The multitude of different projects, new skills practiced and corners that he’s maintained and/or renovated in the past 35 years around Miner Institute is part of what has kept things “fresh and interesting,” Steve Fessette said of his time at Miner.
After more than 38 years at Miner Institute – 21 of them as the director of physical plant – Steve is readying himself for retirement. He will wrap up his maintenance department tenure at the end of 2019. Mike Lemza will take over the helm. Mike was hired in January and has been learning the ropes and leading the maintenance team since the start of the year. Miner Institute is “a great place to be,” Mike said. Mike ran a pallet company in Keeseville for nearly 20 years before coming to Miner Institute. He purchased the company in 1996, expanded it in 2011, and then sold it in 2015. At one point, his business had 22 employees, he said.
The maintenance department at Miner Institute maintains around 35 buildings around the property including exterior, windows, mechanicals, painting, HVAC, heating systems, plumbing, electrical, etc. “That’s where our crew become the jack of all trades and master of none,” Steve joked referring to the diversity of skills and knowledge that keeps the Institute operating day in and day out.
The team consists of four maintenance staff members in addition to Steve and Mike – Dan Belrose, Mark Gonyo, Jared Ashline, and Adam LaCount – who work out of the maintenance shop, one of the original Heart’s Delight Farm buildings, though it was under construction at the time of William Miner’s death and not completed until the following year in 1931. Custodial staff members – Brian Bechard, David Boulerice, and Gary Morrison – round out the crew, but work primarily at the Burke Education and Research Center, or the “college” side of the Institute. Brian’s time at Miner Institute started just a few months ahead of Steve in 1981, though he spent a few years in the dairy barn before moving to the maintenance team. He just retired at the end of August.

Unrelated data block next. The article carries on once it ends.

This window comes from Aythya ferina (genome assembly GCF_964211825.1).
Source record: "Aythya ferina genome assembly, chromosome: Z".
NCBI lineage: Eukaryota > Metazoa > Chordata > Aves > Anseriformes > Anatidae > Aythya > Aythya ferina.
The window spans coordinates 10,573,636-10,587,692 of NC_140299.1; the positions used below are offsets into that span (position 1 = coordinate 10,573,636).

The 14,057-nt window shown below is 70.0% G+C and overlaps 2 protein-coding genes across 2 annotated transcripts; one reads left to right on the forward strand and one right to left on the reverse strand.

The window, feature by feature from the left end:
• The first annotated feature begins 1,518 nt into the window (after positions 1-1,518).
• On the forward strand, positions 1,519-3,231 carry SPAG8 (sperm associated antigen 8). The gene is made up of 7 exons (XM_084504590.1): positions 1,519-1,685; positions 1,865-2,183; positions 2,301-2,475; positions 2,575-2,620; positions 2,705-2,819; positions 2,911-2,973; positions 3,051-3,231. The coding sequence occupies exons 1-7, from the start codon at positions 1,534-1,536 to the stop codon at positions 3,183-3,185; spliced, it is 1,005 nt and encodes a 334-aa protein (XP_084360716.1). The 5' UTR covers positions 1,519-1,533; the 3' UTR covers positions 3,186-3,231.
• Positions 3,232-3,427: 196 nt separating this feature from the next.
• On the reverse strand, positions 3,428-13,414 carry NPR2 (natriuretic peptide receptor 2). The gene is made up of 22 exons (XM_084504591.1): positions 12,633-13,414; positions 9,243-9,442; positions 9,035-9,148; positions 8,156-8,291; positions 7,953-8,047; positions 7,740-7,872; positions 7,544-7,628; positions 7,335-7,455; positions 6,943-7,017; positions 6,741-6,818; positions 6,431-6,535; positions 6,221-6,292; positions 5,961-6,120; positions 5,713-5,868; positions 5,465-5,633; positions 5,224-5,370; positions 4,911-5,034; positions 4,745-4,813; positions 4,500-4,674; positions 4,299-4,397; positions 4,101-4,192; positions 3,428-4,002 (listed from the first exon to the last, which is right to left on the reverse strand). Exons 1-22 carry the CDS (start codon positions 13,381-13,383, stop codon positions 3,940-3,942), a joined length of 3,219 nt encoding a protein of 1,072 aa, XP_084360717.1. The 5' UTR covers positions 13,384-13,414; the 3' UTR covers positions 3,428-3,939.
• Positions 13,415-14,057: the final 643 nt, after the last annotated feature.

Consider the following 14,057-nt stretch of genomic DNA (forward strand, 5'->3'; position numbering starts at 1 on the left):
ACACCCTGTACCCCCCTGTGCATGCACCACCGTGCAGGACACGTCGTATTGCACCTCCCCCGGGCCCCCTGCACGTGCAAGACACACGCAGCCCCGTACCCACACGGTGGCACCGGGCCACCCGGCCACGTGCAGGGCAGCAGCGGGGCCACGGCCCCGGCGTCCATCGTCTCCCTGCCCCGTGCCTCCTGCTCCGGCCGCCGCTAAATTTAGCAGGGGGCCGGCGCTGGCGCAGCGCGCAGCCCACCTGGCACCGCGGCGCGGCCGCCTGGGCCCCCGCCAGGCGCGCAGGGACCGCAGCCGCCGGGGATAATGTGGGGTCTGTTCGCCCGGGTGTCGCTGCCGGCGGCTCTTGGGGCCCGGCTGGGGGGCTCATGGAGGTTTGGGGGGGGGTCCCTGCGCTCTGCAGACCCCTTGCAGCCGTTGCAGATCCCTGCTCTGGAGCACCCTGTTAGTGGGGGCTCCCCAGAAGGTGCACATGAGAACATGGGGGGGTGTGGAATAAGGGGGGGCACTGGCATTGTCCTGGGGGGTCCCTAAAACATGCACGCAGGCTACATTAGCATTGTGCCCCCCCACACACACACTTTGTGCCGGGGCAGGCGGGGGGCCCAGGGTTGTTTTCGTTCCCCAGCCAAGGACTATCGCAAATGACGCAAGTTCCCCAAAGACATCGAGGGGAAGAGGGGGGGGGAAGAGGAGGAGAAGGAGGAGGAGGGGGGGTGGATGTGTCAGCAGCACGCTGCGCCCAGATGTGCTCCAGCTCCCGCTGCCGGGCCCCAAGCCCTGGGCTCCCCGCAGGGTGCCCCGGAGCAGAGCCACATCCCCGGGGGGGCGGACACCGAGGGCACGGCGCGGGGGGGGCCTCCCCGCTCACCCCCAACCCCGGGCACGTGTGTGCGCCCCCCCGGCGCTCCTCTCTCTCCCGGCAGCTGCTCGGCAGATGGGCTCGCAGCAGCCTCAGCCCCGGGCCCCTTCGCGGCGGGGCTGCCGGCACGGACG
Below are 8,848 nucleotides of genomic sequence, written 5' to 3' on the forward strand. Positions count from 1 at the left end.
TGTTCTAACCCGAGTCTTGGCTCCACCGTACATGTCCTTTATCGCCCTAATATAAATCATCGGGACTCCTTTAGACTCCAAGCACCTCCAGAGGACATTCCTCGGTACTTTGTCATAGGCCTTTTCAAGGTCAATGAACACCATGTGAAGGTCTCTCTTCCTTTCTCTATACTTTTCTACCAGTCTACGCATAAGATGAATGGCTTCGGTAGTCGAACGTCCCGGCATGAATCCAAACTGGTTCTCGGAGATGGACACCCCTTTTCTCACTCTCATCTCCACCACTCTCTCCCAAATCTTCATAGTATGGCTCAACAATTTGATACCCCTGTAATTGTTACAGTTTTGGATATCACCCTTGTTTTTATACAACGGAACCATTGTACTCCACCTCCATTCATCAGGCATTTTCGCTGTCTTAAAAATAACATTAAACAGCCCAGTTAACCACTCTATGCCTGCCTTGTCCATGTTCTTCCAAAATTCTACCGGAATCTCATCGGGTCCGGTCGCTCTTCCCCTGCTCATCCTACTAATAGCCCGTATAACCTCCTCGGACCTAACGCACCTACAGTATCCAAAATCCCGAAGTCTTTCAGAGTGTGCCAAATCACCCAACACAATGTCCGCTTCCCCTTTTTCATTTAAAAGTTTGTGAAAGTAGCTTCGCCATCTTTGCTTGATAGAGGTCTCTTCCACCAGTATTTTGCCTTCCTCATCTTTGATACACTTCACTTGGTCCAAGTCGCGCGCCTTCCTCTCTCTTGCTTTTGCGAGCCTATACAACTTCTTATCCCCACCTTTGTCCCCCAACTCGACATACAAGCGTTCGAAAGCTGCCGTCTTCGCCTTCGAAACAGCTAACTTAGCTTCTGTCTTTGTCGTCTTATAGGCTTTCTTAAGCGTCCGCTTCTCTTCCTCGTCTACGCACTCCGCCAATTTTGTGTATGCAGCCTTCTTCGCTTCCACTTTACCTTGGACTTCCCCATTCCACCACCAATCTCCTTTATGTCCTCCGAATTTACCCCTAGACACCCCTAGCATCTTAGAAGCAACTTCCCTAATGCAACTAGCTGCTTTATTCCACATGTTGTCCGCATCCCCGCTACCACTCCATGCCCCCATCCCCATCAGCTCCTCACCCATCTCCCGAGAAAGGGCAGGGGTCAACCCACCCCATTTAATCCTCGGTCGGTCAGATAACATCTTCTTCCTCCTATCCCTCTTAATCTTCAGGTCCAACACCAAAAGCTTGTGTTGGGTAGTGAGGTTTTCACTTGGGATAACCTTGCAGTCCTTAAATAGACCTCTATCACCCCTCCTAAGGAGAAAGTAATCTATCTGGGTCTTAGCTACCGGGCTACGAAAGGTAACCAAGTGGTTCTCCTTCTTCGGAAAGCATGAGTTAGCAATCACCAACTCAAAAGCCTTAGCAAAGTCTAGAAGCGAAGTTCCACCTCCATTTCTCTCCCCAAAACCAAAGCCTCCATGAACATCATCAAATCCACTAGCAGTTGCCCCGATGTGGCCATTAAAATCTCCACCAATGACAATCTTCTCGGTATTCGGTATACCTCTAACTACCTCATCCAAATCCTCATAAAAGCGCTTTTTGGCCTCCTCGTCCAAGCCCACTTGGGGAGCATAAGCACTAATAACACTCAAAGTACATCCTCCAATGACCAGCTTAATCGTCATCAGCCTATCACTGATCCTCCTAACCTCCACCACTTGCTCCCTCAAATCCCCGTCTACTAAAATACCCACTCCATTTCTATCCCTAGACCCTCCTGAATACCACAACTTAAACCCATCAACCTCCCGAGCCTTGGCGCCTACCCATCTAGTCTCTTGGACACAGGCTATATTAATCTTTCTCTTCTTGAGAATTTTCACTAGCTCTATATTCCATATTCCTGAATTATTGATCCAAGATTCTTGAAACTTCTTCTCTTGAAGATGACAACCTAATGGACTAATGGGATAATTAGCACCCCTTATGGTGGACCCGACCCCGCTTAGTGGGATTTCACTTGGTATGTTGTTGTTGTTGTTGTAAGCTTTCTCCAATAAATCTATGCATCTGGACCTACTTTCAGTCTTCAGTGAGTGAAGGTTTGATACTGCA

Steve says that he is proud of how the maintenance team has developed an ownership mentality here. They all feel invested in Miner and its facilities. “You can really tell they care about this place,” Mike added. Each day starts with a morning briefing which promotes good communication. “Everyone knows where everyone’s working. Everyone knows what’s going on,” Steve said.
Steve is proud of how Miner Institute has evolved over the past 38 years. The staff size has grown, there are more facilities, more roads, and more maintenance needs. The one thing that hasn’t changed, though, is the size of the maintenance team. That really speaks to the skills of the team. “They are very efficient and get things done,” Steve said. Back in the 1980s, Steve recalled that the Institute had a “territorial sentiment.” Members of the maintenance staff had a designated region of the Institute where they worked and you didn’t cross into another person’s area. If you worked in the barn area at that time, you rarely ever went into the education building because it wasn’t your area. “We’ve opened doors and we’re crossing lines and it’s so much better.”
Gary has been working with Brian and will take over his role beginning in September. Brian said that he’s “been doing it for so many years, its automatic.” Brian really is like a well-oiled machine and is meticulous about most everything. He knows the ins and outs of not only the BERC building and the residential housing complex, but the acres of lawn and fields around the property. Brian said he isn’t sure what he will be doing in retirement, but with a relatively new RV and a new snowmobile on the way, he probably won’t have a hard time finding something to do.
Steve plans to travel and spend more time with his family, especially his granddaughter after he retires. He said that he will miss being part of the “ever-changing institute.” The Miner team is a good one, and the maintenance team in particular will be missed, he said. “Every day is something new with projects and people always changing.”
Together, Mike and Steve are overseeing the dairy barn expansion and the installation of a new manure lagoon prior to Steve’s departure. Steve will maintain his involvement in the Miner legacy by continuing to do maintenance at the Alice T Miner Museum as well as the Miner chapel and mausoleum in Riverview Cemetery. Steve also serves on the board of the Alice T. Miner Museum.